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Recent Changes to Florida’s Construction Lien Statute and Public Bonded Projects – Changes to Florida Statute section 255.05

By: Theodore J. Hamilton, Esq.

The Florida law for a subcontractor, equipment lessor or materialman to perfect a claim on a public construction bond recently changed.   Law of Florida 2019-94: see link here: http://laws.flrules.org/2019/94   Florida Statute section 255.05 governs the process to be followed to claim on a bond on a public construction project with a public entity in the State of Florida.  This section does not apply to Federally Bonded projects.   The changes focus primarily in two areas:

  1. The new law requires the Notice of Non-Payment to be signed under oath before a notary;
  2. The new law adds a penalty of non-enforce-ability if it is determined the notice of non-payment is willfully exaggerated in its amount; and
  3. The new law confirms that the time frame for serving the notice of non-payment for rental equipment is 90 days after the last date the rental equipment was on the job site and available for use.

The Notice of Non-Payment must now be under oath.

The new Florida Statutes 255.05 provides a form of a Notice of Non-Payment. This form must now provide for a notary to confirm that the person signing the Notice did so under oath.  The new form must be “substantially” followed and must include the oath. Without the required elements the claimant risks making the notice invalid.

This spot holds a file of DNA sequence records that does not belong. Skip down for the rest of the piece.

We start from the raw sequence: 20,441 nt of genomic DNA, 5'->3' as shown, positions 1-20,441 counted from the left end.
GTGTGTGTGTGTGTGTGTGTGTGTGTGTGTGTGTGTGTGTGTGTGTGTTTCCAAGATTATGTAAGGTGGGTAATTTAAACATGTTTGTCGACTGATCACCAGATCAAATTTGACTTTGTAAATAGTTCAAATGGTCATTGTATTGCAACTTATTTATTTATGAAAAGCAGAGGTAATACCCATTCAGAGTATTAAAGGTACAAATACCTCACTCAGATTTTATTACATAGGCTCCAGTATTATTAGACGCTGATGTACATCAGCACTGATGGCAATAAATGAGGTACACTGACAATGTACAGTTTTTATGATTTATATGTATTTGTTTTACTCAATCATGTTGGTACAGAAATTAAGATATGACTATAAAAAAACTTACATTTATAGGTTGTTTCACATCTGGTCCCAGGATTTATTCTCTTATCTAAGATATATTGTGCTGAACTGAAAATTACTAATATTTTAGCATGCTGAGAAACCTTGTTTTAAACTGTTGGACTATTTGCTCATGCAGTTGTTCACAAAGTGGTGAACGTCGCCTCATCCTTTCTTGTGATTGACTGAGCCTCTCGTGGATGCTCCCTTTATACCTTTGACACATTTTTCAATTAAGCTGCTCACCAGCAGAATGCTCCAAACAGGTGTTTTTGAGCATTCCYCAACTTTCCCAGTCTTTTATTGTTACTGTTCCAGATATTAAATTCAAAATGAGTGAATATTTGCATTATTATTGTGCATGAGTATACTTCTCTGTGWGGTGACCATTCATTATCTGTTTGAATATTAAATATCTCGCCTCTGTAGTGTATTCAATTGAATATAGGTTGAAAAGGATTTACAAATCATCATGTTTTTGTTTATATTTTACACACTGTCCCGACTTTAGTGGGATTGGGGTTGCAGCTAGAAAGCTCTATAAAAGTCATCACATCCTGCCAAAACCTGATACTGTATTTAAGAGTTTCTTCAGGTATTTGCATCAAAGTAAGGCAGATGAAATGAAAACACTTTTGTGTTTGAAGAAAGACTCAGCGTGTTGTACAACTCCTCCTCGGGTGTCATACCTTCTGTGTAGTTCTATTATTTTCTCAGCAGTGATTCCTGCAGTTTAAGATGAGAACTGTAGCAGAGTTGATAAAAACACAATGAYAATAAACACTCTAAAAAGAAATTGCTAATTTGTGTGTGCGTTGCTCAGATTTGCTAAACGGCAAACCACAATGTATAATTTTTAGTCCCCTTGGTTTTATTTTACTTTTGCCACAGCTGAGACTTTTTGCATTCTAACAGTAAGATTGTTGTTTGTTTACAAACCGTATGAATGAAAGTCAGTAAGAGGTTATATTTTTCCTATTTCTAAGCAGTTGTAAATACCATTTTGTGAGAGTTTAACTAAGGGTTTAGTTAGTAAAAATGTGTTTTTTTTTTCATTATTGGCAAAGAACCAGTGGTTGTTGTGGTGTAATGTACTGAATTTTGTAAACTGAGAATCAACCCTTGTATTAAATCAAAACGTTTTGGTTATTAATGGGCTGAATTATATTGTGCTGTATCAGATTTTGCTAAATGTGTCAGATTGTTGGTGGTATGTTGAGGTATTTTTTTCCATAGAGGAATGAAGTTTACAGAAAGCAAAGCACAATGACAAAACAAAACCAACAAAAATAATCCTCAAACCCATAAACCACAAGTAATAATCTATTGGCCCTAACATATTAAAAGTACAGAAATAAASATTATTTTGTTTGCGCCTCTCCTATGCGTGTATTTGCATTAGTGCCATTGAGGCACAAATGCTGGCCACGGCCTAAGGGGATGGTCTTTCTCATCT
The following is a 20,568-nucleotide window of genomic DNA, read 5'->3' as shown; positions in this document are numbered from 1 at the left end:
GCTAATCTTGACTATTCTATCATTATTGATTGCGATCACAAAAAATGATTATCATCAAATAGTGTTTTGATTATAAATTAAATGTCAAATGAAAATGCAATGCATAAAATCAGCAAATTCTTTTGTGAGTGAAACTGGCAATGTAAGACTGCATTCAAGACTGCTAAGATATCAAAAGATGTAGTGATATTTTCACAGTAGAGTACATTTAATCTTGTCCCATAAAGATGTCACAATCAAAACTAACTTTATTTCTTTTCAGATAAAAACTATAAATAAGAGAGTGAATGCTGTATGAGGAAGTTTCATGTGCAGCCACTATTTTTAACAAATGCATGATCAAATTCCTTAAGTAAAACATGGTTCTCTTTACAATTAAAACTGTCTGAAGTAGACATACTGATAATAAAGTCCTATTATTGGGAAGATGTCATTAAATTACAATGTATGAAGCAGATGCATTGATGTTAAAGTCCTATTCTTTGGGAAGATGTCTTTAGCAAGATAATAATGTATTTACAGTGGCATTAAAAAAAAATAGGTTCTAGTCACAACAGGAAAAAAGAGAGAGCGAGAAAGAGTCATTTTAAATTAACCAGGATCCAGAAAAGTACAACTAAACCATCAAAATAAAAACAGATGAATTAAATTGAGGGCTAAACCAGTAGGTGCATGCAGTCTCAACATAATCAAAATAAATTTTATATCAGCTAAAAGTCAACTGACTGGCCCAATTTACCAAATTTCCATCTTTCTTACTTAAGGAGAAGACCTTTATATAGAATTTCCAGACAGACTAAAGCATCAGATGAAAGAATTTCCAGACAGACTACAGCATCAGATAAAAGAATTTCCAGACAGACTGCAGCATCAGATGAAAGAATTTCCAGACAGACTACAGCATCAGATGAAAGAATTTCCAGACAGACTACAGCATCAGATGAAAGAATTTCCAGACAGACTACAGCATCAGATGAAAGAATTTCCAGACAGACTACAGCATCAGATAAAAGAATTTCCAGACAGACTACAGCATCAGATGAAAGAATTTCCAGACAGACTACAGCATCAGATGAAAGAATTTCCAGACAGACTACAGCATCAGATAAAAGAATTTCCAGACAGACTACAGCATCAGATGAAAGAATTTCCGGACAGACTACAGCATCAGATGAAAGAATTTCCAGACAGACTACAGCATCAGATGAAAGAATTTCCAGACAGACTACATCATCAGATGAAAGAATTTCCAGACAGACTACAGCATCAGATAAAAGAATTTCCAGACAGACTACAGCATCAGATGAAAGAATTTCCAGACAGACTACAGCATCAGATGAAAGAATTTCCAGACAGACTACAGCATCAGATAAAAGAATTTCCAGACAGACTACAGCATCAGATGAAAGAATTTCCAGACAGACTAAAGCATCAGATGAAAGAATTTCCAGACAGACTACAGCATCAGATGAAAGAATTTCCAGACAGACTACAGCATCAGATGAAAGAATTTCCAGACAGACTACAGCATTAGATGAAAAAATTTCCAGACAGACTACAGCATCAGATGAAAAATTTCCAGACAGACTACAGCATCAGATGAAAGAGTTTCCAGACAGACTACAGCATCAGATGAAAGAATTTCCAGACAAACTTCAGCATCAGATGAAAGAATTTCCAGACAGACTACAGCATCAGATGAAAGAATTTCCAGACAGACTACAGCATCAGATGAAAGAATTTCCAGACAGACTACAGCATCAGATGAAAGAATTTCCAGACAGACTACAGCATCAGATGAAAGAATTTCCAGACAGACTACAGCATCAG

The new law adds a penalty of non-enforcement if the notice of non-payment is willfully exaggerated in its amount.

 

The Notice of Non-Payment must be accurate.  To be fraudulent the Notice would either be (1) willfully exaggerated as to the amounts due; (2) willfully include a claim for work not performed or materials not furnished; or (3) prepared the notice of nonpayment with willful and gross negligence, which results in a willful exaggeration.   Ultimately, the notice needs to be accurate.  This new provision will give owners a defense should the Notice contain willful errors.

 

The new law confirms the time frames for an equipment rental supplier to serve the notice of non-payment.

For equipment rental suppliers, the new statutory changes make it 100% clear that the notice of non-payment must be served no later than 90 days after the last date the rental equipment was on the job site and available for use.    Thus, if the equipment is on the site, but broken down, the 90 days would run from the date it was last usable.  These changes, clarify some ambiguities created by conflicting decisions in the Florida Courts as to the last day available to serve the Notice in such a situation.

Conclusion:

This is just a brief summary and not a complete review of each situation.  It highlights one of the changes in the last year to the Construction Lien provisions in Florida.  For further information contact our office.

Post Author: Wetherington Hamilton